History was made Sunday night. It just wasn’t the history that we all were expecting.
LeBron James and the Cleveland Cavaliers accomplished the impossible, coming back from a 3-1 series deficit and stunning the Golden State Warriors in Game 7 of the NBA Finals.
Not only did LeBron have an NBA Finals for the record books in leading the Cavs to their first ever NBA title, but he also snatched immortality away from Stephen Curry and Co, much to the delight of Chicagoland.
Pippen: '95-96 Bulls 'live on' as greatest team https://t.co/FeSk3pl8rD
— ESPNChicago (@ESPNChicago) June 20, 2016
The Warriors’ final loss killed the perfect end to a season that saw them overtake the 1995-96 Chicago Bulls as the winningest regular-season team ever, leaving them one win short of truly being in the discussion for the greatest team all-time. And I’m sure no one from our neck of the woods is particularly sad about it.
When the Warriors won game #73 at the end of the season, I wrote that even though the Bulls’ 72-win season was no longer the greatest regular-season total of in NBA history, Golden State’s record-setting 2016 campaign didn’t negate the 96’ Bulls’ success or reduce the memory of its excellence in any way.
At the time, the Warriors seemed to be the prohibitive favorite to win this year’s championship—putting them one consecutive title away from a Bulls-style three-peat—which would inevitably put the debates about whether the ’16 Warriors or 96’ Bulls were the greatest team of all-time. Now, the discussion is over before it really began, and the 1996 Chicago Bulls stand alone a little longer at the top of the roll.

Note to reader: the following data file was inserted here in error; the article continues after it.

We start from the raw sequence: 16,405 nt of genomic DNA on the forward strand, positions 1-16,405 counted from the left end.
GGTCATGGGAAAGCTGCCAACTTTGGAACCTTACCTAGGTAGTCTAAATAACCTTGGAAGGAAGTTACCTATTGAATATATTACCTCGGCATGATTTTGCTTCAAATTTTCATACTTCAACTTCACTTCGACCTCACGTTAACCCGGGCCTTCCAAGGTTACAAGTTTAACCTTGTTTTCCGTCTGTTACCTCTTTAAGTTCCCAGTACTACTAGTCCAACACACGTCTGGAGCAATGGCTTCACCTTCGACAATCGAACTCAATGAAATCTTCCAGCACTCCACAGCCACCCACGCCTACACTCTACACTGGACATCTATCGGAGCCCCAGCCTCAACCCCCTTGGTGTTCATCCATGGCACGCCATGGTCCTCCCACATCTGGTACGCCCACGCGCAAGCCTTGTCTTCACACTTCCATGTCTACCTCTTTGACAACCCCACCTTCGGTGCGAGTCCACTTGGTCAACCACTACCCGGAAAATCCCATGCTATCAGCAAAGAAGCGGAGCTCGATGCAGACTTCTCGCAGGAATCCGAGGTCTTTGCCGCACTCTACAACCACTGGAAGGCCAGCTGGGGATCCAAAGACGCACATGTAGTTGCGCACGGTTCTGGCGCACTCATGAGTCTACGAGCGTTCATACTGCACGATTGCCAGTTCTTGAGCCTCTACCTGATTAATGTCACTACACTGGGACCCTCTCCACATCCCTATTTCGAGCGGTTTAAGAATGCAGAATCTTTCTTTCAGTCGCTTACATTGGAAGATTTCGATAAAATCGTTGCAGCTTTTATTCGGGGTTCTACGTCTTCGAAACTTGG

I’m not typically the kind to just say that the old era of basketball is better than this one; each era is just different. I’m also not a person that believes the hometown heroes are automatically better than everyone else. In the end, all I want to see great basketball. And usually, I like to reference a lot of statistics to make my points about various sports. But in the middle of Sunday’s epic Game 7, I caught myself thinking something that surprised me, and by the end, the answer to that question told us everything about the difference between these two incredible teams as we needed to know?
If the ’96 Bulls had a 3-1 lead over the Seattle Supersonics—or honestly any other team—in the Finals, would they have let another team steal the series from them? Could you see Michael Jordan allowing someone to bite him and his team when he had his foot pressed down on their neck, seconds from a finishing blow? Perhaps we’ll never truly know the answer to that question, but I believe we saw the great difference Sunday night between the ’96 Bulls and this year’s Warriors: one team had one of the greatest competitors and leaders of all-time, and one didn’t.
It’s not just the basketball skill that Jordan displayed that makes that difference, though his scoring ability, All-NBA defense, and knowledge of the game certainly would’ve made any team he played on exponentially better (let alone this Bulls team). It was his insatiable, unstoppable desire for victory: a sense of seizing the moment in jaws of steel and wanting to destroy his opponents, not just defeat them.